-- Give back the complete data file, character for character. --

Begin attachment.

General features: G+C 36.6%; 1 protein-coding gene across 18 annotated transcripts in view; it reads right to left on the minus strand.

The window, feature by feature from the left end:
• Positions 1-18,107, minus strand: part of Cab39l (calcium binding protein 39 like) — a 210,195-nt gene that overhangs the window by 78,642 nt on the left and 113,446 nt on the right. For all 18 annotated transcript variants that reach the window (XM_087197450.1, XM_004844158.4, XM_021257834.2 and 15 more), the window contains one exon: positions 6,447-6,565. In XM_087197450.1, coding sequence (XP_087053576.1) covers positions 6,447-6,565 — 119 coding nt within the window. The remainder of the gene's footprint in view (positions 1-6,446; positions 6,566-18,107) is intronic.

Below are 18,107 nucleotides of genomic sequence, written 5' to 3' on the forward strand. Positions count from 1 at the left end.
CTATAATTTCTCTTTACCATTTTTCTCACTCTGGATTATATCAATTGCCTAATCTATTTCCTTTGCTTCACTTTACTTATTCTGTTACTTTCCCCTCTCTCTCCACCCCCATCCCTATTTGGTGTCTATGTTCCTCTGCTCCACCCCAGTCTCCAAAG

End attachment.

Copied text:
General features: G+C 36.6%; 1 protein-coding gene across 18 annotated transcripts in view; it reads right to left on the minus strand.

The window, feature by feature from the left end:
• Positions 1-18,107, minus strand: part of Cab39l (calcium binding protein 39 like) — a 210,195-nt gene that overhangs the window by 78,642 nt on the left and 113,446 nt on the right. For all 18 annotated transcript variants that reach the window (XM_087197450.1, XM_004844158.4, XM_021257834.2 and 15 more), the window contains one exon: positions 6,447-6,565. In XM_087197450.1, coding sequence (XP_087053576.1) covers positions 6,447-6,565 — 119 coding nt within the window. The remainder of the gene's footprint in view (positions 1-6,446; positions 6,566-18,107) is intronic.

Below are 18,107 nucleotides of genomic sequence, written 5' to 3' on the forward strand. Positions count from 1 at the left end.
CTATAATTTCTCTTTACCATTTTTCTCACTCTGGATTATATCAATTGCCTAATCTATTTCCTTTGCTTCACTTTACTTATTCTGTTACTTTCCCCTCTCTCTCCACCCCCATCCCTATTTGGTGTCTATGTTCCTCTGCTCCACCCCAGTCTCCAAAG